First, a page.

Since the 1980s we have seen the reduction and removal of previously effective fungicides and herbicides. This is likely to continue due to directives from the EU to remove such materials and direct us to more environmentally proven practical programmes.
Benomyl, carbendazim thiabendazole and thiophanate-methyl all belonged to the benzimidazoles. These are toxic to disease. This and many other groups such as iprodione, vinclozin, dicarboximide, chlorothalonil and quintozene will, if not already, be removed.
Back to basics
Sulphate of Iron has been used for well over half a century as a turf grass treatment as a component to the traditional "lawn sand" mixture. Its benefits have been widely recognised and consequently its role in turf culture is now well established.
This article is presented to you in an attempt to describe how Sulphate of Iron may be considered as a useful means to discourage moss, algae, weed invasion, earthworm castings and certain diseases.
Modern approaches have taken lawn sand and formulated a liquid version, based on nutrition, to assist the modern turf manager. Feeding in such a way assists in the sward's development, hence rendering these problematic situations less of a concern.
The effects of Sulphate of Iron on moss, algae and weeds, either alone or in conjunction with Sulphate of Ammonia and a carrier, is very quick, although it is important to recognise that the control may be short lived. However, as lawn sand and the liquid formulation are very cheap to purchase, it is probably the most cost effective pesticide for moss control available. Sulphate of Iron applied at the rate of 10 to 15 litres per hectare is proven to be most effective on both moss and algae in turf.
Whilst some suppression of algae may be achieved by repeated applications, long lasting control will only be achieved by correcting the cultural conditions such as poor drainage, shade, compaction, sward density and soil wellness. All these problems favour moss and algae.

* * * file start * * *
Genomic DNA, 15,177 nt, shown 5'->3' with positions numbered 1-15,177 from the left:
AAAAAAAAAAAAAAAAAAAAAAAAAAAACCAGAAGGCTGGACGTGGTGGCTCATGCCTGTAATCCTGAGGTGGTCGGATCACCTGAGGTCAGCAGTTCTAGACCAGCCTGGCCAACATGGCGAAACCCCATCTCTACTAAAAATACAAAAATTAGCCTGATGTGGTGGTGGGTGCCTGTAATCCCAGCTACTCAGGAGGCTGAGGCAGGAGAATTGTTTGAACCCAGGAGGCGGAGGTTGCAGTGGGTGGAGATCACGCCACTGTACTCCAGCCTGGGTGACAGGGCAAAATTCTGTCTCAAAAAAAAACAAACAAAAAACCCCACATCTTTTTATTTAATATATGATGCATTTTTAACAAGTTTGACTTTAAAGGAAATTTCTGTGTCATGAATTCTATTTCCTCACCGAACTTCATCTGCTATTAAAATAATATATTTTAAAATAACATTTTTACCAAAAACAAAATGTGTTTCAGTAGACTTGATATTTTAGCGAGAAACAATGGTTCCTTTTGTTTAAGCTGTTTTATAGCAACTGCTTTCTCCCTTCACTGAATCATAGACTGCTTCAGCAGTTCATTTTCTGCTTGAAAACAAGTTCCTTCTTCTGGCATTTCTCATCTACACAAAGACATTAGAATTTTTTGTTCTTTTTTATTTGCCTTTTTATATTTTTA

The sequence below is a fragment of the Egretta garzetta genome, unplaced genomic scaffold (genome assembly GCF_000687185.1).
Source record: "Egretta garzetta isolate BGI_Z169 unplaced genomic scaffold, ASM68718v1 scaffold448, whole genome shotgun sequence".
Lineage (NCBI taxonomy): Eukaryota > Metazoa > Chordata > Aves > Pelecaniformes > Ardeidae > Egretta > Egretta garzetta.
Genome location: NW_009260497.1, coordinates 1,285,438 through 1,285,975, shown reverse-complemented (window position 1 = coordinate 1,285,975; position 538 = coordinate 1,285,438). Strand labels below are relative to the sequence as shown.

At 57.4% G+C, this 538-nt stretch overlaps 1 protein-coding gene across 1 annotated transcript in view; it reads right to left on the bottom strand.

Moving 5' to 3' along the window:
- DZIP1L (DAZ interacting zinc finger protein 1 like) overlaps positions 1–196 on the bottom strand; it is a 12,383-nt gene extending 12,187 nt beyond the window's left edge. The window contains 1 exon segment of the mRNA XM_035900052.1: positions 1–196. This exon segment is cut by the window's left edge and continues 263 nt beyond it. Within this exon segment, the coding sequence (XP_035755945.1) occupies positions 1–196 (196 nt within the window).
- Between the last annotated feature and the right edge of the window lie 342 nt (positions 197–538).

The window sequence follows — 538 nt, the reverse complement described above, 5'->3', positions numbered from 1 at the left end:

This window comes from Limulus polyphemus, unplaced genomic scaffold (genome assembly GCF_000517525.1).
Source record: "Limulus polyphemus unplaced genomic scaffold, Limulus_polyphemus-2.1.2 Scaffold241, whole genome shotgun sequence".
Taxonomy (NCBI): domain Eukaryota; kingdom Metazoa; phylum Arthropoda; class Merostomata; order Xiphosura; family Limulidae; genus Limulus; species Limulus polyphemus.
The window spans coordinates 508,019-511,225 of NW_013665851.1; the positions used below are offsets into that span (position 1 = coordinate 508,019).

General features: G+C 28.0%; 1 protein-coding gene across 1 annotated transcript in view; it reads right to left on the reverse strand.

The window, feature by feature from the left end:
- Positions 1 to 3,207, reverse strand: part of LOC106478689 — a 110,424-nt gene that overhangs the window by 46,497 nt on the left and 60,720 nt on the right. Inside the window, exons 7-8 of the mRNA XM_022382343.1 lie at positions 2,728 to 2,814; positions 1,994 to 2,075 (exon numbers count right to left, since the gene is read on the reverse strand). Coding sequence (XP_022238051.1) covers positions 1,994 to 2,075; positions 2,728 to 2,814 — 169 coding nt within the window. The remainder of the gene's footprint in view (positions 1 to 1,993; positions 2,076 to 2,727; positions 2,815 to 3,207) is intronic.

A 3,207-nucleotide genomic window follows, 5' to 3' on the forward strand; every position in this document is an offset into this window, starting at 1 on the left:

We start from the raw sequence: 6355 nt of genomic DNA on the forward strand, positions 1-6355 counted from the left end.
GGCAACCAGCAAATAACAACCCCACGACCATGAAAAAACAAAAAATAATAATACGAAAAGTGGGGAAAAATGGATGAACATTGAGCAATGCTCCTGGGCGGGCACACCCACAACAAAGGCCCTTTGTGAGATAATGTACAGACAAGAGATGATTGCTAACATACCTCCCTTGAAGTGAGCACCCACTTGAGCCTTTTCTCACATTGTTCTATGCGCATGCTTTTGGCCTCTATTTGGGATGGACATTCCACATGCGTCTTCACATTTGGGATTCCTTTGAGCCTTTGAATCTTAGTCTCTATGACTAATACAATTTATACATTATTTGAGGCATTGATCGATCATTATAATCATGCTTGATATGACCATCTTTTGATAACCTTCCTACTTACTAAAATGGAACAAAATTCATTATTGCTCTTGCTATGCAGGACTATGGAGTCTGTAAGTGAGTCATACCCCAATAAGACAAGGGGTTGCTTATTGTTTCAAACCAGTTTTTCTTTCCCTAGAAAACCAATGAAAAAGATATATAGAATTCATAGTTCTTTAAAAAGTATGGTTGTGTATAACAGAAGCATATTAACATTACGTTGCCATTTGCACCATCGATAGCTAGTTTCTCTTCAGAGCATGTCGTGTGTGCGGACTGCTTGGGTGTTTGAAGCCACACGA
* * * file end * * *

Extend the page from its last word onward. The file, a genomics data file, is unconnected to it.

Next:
Additional benefits of regular Sulphate of Iron may be gained in the control of broad leaved weeds, especially when used in conjunction with Sulphate of Ammonia.
Earthworms cannot tolerate acidic turf. Therefore, as the liquid formulation is acidic, this will assist in keeping earthworms away from the turf surface, hence castings on the surface are greatly reduced.
As a consequence, the problem of earthworm casts providing seed beds for weeds, creating muddy conditions and interfering with the play qualities should be reduced. Certainly, in the early winter months and spring, it would appear to inhibit the earthworm castings for a month of so. This will, of course, have a positive effect on the maintenance and turf management.
Sulphate of Iron may have a positive effect against disease, particularly in cool, wet weather.
Fusarium patch disease will cause serious damage to greens and other fine turf areas. The fungal pathogens which cause Fusarium are active under neutral or alkaline soil conditions at the surface of the turf where the fungus is most active.
Therefore, if you affect and acidify the plant tissue and thatch by applying Sulphate of Iron to it, this will help to reduce or possibly control its ingress. Whilst it is accepted that this is not as effective as fungicide sprays, regular use of Sulphate of Iron will help minimise incidences and severity of Fusarium patch, thus reducing the need for fungicide applications.
Due to more and more sports facilities being constructed predominantly with sand, there is an increased likelihood of attack by Take-all-patch disease. This also favours an alkaline turf surface. Again, applying Sulphate of Iron and acidifying the turf surface may limit the spread of this disease.
Sulphate of Iron has been recognised and widely known for its darkening effect on turf colour, thus producing a more attractive sward. This affect is mainly due to the darkening of the crown of the grasses, hence its action tends to make the thin sward less noticeable to the sports person.
There are several liquid formulation of iron contained within sulphur and amine nitrogen which are designed specifically to have a cosmetic effect on the turf. Such products produce rapid colour improvement while reducing moss, algae, weeds, fungi and earthworm castings.
There is always a consequence of utilising Sulphate of Iron as it will induce black layer within the profile and, if the application rate is not adhered to, the consequences may well be devastating as experienced by Greenkeeper and Groundsmen alike. Regular application may also prove detrimental, therefore, great care needs to be taken.
These views are that of David H. Bates Agronomy Service only, but may be worth your consideration. David may be contacted on 07736 066031 or email at DHBatesservices@aol.com